We booked the snorkelling just in time before it was due to start, so I quickly ran back to the hostel to get some water while I still could, and thankfully I did, because the muppet that was Anya had left her tablet under her pillow in the room after we had checked out. One of the staff members had found it when they checked the room and told me to go quickly get it. Who knows if it would have still been around when we got back from snorkelling?

With the tablet safe, and a ‘nightmare’ avoided, we proceeded on with our day. We tried on our fins and masks, and were boarded onto a boat. We were then taken to our first snorkelling point, so that we could jump in and see what the island’s surrounding marine life had to offer. We were treated to beautiful coral and impressively coloured fish. I was so glad at this point that I had been able to reign in my fear of the sea to some degree, and was actually able to enjoy this.

After some exploration, we were told to return to the boat so that we could be taken to the next snorkelling point: the highly-anticipated ‘Turtle Point’. I do not think that a single person on that boat was not excited at the prospect of seeing some sea turtles in their natural habitat, and before we were even close to the right area, one turtle quickly shot by our boat. Only a few had managed to see it in time, so everyone had a sharp eye out for them after that. As we approached the intended area, one of the tour guides was already on the lookout for some turtles. It did not take him long to start shouting out, “Turtle! Turtle!” and low and behold, a ginormous turtle had come up one side of the boat for air. I couldn’t believe it, I had imagined these turtles to be no more than 2 feet long, but this one had clocked in at well over a metre. Everyone on the boat was astonished and tried as quickly as possible to jump off the boat so that they could get a closer look. Never had I been so willing to jump into the sea at top speed.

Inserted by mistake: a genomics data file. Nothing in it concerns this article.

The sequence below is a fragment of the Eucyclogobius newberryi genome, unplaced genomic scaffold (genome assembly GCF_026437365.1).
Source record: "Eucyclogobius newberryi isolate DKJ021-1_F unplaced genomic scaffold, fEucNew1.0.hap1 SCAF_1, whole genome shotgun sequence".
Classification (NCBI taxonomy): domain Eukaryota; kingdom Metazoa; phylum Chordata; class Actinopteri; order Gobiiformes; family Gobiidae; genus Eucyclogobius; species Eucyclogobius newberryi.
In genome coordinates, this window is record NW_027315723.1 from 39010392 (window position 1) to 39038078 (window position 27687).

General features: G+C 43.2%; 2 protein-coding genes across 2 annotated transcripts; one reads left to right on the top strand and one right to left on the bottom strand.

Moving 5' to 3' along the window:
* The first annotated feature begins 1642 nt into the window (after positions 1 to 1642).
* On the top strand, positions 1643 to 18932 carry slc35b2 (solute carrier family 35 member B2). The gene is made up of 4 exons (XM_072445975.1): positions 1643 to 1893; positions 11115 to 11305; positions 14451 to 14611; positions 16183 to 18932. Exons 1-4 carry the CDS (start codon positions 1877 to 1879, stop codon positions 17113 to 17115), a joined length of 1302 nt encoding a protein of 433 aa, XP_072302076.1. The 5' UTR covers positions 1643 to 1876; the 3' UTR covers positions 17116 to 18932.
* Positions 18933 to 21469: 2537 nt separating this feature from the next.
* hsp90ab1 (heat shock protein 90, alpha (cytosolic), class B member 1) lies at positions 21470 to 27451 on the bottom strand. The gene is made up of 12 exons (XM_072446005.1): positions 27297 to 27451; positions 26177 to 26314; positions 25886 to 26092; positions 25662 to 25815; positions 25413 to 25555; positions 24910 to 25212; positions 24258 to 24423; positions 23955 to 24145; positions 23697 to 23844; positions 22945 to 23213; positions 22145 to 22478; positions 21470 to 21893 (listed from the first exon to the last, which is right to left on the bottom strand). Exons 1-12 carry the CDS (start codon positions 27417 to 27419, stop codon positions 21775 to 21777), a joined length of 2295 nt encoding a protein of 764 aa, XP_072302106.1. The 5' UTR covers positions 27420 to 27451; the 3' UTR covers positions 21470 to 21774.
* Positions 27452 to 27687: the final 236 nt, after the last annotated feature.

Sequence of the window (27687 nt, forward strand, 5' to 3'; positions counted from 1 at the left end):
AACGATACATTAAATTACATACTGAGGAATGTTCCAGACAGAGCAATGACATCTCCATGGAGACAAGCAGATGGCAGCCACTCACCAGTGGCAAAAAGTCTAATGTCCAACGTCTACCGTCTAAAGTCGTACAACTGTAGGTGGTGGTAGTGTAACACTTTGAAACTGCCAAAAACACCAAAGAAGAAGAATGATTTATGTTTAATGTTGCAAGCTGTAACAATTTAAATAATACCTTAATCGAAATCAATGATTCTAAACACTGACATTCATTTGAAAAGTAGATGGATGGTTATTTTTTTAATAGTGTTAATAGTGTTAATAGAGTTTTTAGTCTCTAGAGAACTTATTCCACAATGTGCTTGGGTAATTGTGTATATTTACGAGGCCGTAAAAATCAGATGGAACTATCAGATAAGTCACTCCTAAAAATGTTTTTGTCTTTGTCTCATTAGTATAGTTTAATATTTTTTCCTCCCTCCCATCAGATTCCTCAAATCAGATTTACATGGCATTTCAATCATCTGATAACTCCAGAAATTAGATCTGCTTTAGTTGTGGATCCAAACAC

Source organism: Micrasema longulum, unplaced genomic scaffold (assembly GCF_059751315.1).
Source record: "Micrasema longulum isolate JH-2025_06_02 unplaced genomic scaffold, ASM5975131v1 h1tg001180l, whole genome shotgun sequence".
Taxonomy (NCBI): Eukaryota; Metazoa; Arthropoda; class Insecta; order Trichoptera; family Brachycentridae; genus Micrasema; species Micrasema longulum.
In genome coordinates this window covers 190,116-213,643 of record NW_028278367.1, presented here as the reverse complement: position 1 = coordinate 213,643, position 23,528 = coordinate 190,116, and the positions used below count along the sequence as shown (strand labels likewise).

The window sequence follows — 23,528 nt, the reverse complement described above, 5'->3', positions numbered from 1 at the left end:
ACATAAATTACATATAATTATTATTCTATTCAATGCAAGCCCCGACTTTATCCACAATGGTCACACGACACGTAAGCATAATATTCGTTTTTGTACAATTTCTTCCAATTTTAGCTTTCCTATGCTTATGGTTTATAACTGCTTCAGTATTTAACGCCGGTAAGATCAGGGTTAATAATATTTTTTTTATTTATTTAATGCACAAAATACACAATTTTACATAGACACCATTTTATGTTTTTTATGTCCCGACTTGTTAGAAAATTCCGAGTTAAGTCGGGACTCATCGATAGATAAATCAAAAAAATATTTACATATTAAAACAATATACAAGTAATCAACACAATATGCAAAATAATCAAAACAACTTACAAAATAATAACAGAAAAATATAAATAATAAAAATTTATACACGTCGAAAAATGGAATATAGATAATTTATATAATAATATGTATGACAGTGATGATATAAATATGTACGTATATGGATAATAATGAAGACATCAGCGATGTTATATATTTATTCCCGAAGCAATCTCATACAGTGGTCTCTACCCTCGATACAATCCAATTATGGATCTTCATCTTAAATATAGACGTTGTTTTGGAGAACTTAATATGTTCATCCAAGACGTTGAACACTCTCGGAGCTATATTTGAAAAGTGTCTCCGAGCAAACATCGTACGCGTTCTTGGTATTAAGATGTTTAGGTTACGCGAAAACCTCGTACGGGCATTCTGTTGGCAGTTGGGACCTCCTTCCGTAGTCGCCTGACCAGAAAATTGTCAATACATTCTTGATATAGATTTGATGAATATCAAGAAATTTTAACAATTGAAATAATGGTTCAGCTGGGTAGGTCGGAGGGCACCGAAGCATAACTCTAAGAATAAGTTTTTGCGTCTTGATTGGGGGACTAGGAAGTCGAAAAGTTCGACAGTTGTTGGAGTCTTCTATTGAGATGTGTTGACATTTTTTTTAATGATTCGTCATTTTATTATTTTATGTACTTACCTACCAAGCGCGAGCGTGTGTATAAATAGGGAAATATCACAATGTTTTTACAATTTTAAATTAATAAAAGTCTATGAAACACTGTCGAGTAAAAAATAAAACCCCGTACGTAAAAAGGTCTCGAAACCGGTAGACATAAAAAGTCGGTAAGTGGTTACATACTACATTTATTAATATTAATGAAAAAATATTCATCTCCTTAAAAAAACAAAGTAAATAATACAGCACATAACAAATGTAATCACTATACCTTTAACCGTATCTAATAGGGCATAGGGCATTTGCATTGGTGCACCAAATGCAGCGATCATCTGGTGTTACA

With everyone in the sea, it did not take long for the turtle to get the air it required and re-submerge itself into the dark, murky depths of the sea. It was peculiar to see the turtle so calm when people were suddenly appearing in the water around it. It did not care at all, and continued on about its business as normal. Now that the turtle was gone, everyone dispersed in search of more turtles. Unfortunately, I did not get far because my snorkel was in poor condition, failed me and caused me to swallow large amounts of sea water. I had to return to the boat within a few minutes so that I could cough it all back up. Anya, on the other hand, did not have this problem so managed to find another two turtles during her exploration before having to return to the boat. It was a shame that I did not get to see any more than the first two turtles, but I did not care, I was still amazed at the ones I had seen and was happy.